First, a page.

In 2006, Senator Byron Dorgan (D-ND) introduced anti-sweatshop legislation which for the first time ever will hold corporations accountable to respect internationally recognized fundamental human and worker rights standards. Under the legislation, goods made under sweatshop conditions which violate the core United Nations/International Labor Organization worker rights standards—no child labor, no forced labor, freedom of association, the right to organize and to bargain collectively, and decent working conditions—can no longer be imported, sold, or exported from the U.S.

The bill already has 55 co-sponsors in the House (H.5635) and 4 in the Senate (S.3485).

We have protected the corporate label. Now it is time to protect the 16-year-old girl in Bangladesh who made the garment.

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What Happened


The Universal Declaration of Human Rights?


More than anyone else, it was Eleanor Roosevelt's great spirit and dedication that created the Universal Declaration of Human Rights, which was adopted by the United Nations on December 10, 1948. As a country, as a people, we committed ourselves to respect the human rights enshrined in this great declaration [statement].  Yet today, in the global economy, we have allowed multinational corporations to throw the Universal Declaration of Human Rights on the ground as if it were a worthless scrap of paper. 

These are our rights and we need to take them back.




The Universal Declaration of Human Rights

Article 23:



Everyone has the right to work"to just and favorable conditions of work"

Everyone who works has the right to just and favorable remuneration, ensuring for himself and his family an existence worthy of human dignity"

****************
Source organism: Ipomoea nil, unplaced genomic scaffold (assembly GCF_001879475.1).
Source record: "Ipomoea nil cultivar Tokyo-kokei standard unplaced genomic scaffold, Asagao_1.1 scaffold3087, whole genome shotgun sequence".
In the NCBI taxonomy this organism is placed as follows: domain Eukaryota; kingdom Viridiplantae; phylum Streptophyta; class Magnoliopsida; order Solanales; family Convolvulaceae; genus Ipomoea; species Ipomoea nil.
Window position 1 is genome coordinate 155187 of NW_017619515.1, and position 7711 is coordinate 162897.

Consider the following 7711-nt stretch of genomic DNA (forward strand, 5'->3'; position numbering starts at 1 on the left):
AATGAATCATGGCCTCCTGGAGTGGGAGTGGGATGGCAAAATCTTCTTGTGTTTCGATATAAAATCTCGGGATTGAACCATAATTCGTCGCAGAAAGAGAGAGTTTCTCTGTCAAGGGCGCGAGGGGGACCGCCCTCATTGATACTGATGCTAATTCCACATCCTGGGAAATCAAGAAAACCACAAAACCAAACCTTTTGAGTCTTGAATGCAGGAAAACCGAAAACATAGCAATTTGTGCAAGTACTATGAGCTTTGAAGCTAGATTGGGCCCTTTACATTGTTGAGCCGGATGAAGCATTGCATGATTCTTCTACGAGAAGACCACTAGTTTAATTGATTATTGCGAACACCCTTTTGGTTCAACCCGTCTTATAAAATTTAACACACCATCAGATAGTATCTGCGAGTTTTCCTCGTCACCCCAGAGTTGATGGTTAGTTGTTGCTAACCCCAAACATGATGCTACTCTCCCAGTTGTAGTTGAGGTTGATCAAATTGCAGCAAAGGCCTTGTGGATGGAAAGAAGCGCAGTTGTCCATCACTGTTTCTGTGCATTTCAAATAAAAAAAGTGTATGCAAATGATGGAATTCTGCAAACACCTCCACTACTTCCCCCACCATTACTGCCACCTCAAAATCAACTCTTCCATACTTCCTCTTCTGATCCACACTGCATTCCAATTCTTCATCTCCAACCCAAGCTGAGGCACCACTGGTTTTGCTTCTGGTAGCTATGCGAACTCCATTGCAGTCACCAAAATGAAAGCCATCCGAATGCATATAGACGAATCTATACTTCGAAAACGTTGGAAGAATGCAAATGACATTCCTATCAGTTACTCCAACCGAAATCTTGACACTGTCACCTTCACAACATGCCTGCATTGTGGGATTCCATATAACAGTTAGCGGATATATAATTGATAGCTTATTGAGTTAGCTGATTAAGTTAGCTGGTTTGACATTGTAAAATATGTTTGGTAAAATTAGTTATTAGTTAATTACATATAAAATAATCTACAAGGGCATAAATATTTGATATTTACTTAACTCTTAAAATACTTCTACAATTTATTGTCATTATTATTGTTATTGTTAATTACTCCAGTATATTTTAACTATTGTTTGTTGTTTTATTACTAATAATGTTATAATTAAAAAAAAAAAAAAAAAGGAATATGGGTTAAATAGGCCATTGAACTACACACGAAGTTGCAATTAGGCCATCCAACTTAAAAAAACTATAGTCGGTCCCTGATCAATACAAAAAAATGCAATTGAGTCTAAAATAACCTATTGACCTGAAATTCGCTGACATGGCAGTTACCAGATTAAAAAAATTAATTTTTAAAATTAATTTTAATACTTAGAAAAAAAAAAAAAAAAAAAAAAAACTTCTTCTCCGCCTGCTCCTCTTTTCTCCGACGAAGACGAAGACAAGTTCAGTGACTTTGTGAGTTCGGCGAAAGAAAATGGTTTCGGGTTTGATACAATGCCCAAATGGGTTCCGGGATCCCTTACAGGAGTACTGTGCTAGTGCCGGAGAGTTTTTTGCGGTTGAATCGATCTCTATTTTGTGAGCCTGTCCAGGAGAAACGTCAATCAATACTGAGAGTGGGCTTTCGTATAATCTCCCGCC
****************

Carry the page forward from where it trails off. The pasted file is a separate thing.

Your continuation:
Everyone has the right to form and join trade unions for the protection of his interests.

Article 24:

Everyone has the right to rest and leisure, including reasonable limitation of working hours and periodic holidays with pay.

Article 25:

Everyone has the right to a standard of living adequate for the health and well being of himself and his family, including food, clothing and medical care"

Universal Declaration of Human Rights




   Shipping Data Based on U.S. Customs Documents

Harvest Rich LTd.
Star Centre, 2A 6th Floor, Block-C
Rd. No. 138, Gushan-1,
Dhaka 1212 BD

Saralee Underwear
1000 East Hanes Mill Road
Winston Salem, NC 27105 US

Keith L.Shelley, Customs Import
SaraLee Branded Apparel,
1000 East Hanes mill Road
Winston, Salem NC 27105 US

UTI United States, Inc.
2001 Old Greenbrier Road
Chesapeake, V 23320


 Estimated Value:


 Exporting From:


 Importing To: 

 Norfolk, Port 1401

 Date of Arrival:



 Men's Brief Underwear


 Quantity:  1,340 Cartons



Shipping Data Based on U.S. Customs Documents

Maersk Logisitics (BD) Ltd., O/B of
Harvest Rich Limited
Star Centre, 2A (6th Floor)

Unto the Order o:
Rupali Bank Ltd.
Local Office
34 Dilkusha C/A, Dhaka Bangladesh

Wal-Mart Stores Inc.
601 N. Walton Bentonville,
Arkansas 72716-0410, USA



 Estimated Value:


 Exporting From:


 Importing To: 

 Charleston, Port 160

 Date of Arrival:



 Men's 100 PCT Cotton Woven Pants


 Style No: NB36D001, NB36D001C


 1,830 Cartons


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Labor Law of Bangladesh


  • Bangladeshi Law Prohibits Child Labor.  Bangladesh's labor law strictly prohibits factories from hiring children under the age of 14.